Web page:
Wednesday, May 28, 2008

The Kings of New York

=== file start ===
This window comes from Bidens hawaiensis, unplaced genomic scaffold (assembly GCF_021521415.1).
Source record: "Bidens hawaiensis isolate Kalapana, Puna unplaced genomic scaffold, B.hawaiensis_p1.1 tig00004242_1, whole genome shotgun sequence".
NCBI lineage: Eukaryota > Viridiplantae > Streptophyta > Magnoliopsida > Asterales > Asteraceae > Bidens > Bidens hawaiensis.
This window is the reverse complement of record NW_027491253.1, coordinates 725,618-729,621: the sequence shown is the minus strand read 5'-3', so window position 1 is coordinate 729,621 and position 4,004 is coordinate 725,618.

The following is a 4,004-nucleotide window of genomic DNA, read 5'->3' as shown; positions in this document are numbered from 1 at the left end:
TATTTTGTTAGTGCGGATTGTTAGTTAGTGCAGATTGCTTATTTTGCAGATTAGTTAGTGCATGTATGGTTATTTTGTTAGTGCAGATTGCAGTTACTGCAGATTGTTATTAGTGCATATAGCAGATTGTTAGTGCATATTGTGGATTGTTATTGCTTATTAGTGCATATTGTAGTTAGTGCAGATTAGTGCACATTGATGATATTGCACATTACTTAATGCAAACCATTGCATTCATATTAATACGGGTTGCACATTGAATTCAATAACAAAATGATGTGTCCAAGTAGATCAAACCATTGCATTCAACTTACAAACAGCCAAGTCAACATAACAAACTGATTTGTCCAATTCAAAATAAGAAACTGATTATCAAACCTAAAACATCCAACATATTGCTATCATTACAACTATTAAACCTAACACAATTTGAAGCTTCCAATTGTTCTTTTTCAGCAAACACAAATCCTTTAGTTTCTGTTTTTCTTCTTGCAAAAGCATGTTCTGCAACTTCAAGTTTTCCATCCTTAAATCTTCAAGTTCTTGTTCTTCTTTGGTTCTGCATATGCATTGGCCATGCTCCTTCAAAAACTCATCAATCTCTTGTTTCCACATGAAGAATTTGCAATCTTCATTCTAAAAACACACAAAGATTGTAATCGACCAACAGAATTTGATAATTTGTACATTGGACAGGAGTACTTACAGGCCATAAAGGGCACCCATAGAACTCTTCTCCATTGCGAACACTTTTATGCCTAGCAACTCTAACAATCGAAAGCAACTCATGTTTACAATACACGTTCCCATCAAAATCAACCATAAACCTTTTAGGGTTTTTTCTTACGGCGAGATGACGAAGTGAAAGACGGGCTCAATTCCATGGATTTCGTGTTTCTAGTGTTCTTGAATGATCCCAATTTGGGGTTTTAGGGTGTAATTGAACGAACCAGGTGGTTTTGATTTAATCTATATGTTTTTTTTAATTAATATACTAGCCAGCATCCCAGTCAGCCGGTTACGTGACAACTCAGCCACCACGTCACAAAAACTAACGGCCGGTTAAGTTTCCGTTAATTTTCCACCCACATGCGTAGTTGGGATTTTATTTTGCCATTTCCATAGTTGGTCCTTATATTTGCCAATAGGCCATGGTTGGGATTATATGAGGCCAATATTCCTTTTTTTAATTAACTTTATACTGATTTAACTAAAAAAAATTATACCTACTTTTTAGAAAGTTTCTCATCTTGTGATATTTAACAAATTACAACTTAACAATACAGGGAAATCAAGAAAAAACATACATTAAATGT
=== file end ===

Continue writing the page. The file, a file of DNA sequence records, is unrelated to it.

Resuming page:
From Ch. 10, "The Women in the Room": The circuitous route to America took Irina Krush and her family from the Ukraine through Austria and into Italy, and while they waited in limbo for their papers to arrive, with nothing else to do, Irina's father, an accountant, taught her how to play ches. This was in 1989; Irina was four and a half. When she was six, she won twenty dollars in a tournament at the Manhattan Chess Club, playing against men six and seven times her age. When she was twelve, she became a master. by the time she was fourteen, Irina's rating had risen above 2400, and Murrow's reputation as a home to exiled Eastern european chess talent had been firmly established. If you were a competitive chess player from Brooklyn, you just knew, the way Irina did, that this was where Anna Khan had gone, and this was where you belonged. Maybe she could have taken the test and gotten into Stuyvesant, but what did she want with Stuyvesant? She had no desire to spend her formative years doing complex mat homework and competing for college admissions. to tell the truth, she'd never much liked math. This might have been due to her eyesight, which started to degenerate somewhere around the third grade; in the five years it took her to get over her pride and admit that she couldn't see the equations on the chalkboard, any passion she had for numbers died. And what did she want with numbers, anyhow? The reason her eyesight had deteriorated must have had something to do with all the reading she did in poorly lit rooms. She loved to read; she still does. If only she could have been a writen, or even a dancer - but for reasons she couldn't explain (maybe becuase she was an accountant's daughter), chess became her mode of self-expression. This has always been the way she's viewed the game, not as a clash of egos, not as osme grand metaphor for war, not like Fischer and Kasparov have characterized it, as an opportunity to emasculate another human being. The best games, like that time in Buenos Aires when she sacrificed her knight and then her rook (and still managed to win), form like pearls do, over time, over a series of moves, which is why she does her best work in games with longer time control, games that unfold in four or five glorious hours. Oh, she knows there's an inescapable logic at work here, and she doesn't deny it, and she can respect that sort of thinking as well. But this is not the essence of chess. The essence of chess is all wrapped up in beauty. Even if you lose. And maybe this is a feminine perspective, but hell, she's known plenty of men who can apreciate the beauty of the game as much as she can. Otherwise, why would they spend all those hours studying by themselves? Otherwise, what would be the point?

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